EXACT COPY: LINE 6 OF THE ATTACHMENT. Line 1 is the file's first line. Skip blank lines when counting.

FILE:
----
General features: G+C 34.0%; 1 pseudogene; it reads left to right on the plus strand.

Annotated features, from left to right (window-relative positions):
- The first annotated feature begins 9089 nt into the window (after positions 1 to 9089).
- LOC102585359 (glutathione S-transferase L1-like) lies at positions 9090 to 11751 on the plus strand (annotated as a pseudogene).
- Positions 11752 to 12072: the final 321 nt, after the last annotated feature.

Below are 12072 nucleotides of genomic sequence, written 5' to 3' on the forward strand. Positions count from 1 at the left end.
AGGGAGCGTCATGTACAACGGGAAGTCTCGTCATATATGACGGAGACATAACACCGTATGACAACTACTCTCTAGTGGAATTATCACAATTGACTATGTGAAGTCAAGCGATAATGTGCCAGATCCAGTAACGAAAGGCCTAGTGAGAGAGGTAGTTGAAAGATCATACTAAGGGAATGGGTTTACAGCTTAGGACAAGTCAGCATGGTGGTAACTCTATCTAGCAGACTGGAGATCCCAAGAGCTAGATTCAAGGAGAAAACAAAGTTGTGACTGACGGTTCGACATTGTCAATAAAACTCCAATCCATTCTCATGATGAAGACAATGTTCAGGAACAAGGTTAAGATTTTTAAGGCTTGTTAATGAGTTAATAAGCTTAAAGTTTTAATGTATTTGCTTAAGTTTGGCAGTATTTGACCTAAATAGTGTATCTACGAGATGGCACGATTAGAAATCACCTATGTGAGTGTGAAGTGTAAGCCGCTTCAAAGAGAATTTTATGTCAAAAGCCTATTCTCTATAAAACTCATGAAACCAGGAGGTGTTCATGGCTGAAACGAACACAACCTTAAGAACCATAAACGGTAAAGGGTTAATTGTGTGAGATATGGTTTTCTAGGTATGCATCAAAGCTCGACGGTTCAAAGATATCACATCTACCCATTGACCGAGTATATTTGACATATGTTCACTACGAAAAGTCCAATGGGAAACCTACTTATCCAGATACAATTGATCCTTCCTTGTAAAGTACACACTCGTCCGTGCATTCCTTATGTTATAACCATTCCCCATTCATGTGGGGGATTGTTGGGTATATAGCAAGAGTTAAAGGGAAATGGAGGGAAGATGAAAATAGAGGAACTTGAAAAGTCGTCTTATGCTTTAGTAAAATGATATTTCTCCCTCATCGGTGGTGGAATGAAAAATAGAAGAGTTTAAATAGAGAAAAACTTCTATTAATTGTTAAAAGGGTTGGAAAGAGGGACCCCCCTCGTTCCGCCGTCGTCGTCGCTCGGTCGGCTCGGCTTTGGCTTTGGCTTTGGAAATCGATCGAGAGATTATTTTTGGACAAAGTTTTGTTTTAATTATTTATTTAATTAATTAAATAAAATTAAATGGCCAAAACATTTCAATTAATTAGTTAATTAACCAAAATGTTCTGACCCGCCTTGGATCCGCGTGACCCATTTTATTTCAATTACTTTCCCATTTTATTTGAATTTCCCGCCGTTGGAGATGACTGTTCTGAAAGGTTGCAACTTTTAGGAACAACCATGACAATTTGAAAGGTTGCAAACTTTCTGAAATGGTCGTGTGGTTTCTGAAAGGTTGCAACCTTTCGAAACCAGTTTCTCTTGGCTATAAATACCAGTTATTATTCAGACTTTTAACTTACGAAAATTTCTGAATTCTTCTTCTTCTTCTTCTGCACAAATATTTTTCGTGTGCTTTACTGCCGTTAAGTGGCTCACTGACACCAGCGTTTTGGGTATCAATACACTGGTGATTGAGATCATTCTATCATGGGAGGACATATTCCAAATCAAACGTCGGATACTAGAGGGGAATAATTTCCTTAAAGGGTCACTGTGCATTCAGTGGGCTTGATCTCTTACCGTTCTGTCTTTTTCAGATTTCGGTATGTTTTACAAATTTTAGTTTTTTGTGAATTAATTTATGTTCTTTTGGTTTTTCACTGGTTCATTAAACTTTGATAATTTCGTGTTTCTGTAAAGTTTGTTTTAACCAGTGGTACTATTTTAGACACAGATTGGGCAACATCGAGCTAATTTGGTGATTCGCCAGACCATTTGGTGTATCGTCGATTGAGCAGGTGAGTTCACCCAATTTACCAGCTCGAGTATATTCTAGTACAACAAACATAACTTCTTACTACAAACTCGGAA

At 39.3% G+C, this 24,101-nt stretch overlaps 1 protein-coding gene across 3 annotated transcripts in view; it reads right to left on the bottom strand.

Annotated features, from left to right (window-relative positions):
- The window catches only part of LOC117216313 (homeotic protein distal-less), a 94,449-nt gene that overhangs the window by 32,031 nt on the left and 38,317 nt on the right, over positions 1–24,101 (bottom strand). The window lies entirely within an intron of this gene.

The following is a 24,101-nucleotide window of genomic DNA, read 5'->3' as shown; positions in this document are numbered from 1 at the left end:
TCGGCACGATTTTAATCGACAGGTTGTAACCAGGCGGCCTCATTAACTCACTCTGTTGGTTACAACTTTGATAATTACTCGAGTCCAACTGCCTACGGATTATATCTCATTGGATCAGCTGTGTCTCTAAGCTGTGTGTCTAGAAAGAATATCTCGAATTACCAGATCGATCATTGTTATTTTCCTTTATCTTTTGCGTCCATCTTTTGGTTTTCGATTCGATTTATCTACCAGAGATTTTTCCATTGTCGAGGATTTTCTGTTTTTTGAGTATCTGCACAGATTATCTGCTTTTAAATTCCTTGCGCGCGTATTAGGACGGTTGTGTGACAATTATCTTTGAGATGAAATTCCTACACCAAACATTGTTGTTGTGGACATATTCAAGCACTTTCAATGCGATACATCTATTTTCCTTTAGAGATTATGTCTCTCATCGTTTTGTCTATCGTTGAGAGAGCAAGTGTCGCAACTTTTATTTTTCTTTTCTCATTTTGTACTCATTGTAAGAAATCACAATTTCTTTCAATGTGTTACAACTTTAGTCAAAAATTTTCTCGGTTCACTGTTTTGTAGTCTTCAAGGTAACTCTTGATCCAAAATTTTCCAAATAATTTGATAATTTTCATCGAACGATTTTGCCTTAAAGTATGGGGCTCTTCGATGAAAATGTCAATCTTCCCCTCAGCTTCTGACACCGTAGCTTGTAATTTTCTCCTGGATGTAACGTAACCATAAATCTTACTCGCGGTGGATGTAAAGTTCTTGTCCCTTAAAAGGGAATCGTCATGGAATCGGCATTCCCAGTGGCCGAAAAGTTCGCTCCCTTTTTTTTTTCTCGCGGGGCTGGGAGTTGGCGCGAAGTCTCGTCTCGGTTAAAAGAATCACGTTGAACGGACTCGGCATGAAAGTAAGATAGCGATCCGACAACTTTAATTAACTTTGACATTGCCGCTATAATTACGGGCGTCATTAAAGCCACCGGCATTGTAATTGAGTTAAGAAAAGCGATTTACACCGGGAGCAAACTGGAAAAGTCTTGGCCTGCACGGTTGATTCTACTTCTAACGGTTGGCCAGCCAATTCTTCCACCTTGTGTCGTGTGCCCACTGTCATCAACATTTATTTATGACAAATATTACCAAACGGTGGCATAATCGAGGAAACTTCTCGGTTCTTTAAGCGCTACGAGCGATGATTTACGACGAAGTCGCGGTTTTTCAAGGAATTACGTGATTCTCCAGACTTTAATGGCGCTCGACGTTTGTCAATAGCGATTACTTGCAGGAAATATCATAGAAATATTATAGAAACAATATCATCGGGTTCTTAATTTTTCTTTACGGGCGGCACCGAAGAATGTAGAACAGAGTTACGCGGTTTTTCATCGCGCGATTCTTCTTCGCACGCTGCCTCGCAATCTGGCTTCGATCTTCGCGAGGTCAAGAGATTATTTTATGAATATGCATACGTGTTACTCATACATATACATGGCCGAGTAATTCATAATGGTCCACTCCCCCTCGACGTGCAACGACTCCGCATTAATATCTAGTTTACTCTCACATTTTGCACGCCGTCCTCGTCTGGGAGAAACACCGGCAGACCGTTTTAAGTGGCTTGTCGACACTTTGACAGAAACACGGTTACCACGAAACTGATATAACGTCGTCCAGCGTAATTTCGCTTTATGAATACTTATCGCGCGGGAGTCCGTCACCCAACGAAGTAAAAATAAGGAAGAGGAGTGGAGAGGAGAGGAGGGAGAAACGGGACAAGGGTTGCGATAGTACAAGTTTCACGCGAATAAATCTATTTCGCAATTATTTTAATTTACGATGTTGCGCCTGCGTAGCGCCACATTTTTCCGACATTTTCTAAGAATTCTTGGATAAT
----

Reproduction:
Below are 12072 nucleotides of genomic sequence, written 5' to 3' on the forward strand. Positions count from 1 at the left end.